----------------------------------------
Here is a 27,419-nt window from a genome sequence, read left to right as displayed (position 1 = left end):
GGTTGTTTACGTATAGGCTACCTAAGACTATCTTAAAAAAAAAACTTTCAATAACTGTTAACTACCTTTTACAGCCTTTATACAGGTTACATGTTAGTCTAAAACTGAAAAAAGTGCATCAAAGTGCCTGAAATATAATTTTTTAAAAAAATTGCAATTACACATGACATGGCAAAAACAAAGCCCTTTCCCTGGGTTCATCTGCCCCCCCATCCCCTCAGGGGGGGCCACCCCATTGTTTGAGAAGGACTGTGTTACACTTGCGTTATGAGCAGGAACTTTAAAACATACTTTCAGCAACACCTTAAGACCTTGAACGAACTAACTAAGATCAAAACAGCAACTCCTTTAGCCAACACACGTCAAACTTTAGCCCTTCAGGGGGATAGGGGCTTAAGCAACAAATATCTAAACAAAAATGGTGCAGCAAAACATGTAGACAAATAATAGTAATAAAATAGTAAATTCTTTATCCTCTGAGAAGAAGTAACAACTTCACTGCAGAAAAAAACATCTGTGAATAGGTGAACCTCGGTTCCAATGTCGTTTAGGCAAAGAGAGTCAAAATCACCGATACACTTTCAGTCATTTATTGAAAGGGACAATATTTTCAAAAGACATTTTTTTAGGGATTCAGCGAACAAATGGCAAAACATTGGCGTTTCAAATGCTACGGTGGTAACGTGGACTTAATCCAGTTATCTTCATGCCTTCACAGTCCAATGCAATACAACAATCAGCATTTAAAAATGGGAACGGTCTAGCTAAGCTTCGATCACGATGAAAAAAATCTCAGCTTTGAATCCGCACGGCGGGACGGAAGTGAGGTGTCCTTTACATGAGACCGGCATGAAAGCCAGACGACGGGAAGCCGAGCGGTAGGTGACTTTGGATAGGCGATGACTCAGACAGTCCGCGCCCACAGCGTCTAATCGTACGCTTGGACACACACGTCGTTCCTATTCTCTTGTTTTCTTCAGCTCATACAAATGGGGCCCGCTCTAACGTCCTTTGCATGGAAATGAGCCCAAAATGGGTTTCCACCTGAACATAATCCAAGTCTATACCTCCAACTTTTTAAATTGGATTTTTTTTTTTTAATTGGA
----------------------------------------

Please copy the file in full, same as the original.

Here is a 27,419-nt window from a genome sequence, read left to right as displayed (position 1 = left end):
GGTTGTTTACGTATAGGCTACCTAAGACTATCTTAAAAAAAAAACTTTCAATAACTGTTAACTACCTTTTACAGCCTTTATACAGGTTACATGTTAGTCTAAAACTGAAAAAAGTGCATCAAAGTGCCTGAAATATAATTTTTTAAAAAAATTGCAATTACACATGACATGGCAAAAACAAAGCCCTTTCCCTGGGTTCATCTGCCCCCCCATCCCCTCAGGGGGGGCCACCCCATTGTTTGAGAAGGACTGTGTTACACTTGCGTTATGAGCAGGAACTTTAAAACATACTTTCAGCAACACCTTAAGACCTTGAACGAACTAACTAAGATCAAAACAGCAACTCCTTTAGCCAACACACGTCAAACTTTAGCCCTTCAGGGGGATAGGGGCTTAAGCAACAAATATCTAAACAAAAATGGTGCAGCAAAACATGTAGACAAATAATAGTAATAAAATAGTAAATTCTTTATCCTCTGAGAAGAAGTAACAACTTCACTGCAGAAAAAAACATCTGTGAATAGGTGAACCTCGGTTCCAATGTCGTTTAGGCAAAGAGAGTCAAAATCACCGATACACTTTCAGTCATTTATTGAAAGGGACAATATTTTCAAAAGACATTTTTTTAGGGATTCAGCGAACAAATGGCAAAACATTGGCGTTTCAAATGCTACGGTGGTAACGTGGACTTAATCCAGTTATCTTCATGCCTTCACAGTCCAATGCAATACAACAATCAGCATTTAAAAATGGGAACGGTCTAGCTAAGCTTCGATCACGATGAAAAAAATCTCAGCTTTGAATCCGCACGGCGGGACGGAAGTGAGGTGTCCTTTACATGAGACCGGCATGAAAGCCAGACGACGGGAAGCCGAGCGGTAGGTGACTTTGGATAGGCGATGACTCAGACAGTCCGCGCCCACAGCGTCTAATCGTACGCTTGGACACACACGTCGTTCCTATTCTCTTGTTTTCTTCAGCTCATACAAATGGGGCCCGCTCTAACGTCCTTTGCATGGAAATGAGCCCAAAATGGGTTTCCACCTGAACATAATCCAAGTCTATACCTCCAACTTTTTAAATTGGATTTTTTTTTTTTAATTGGA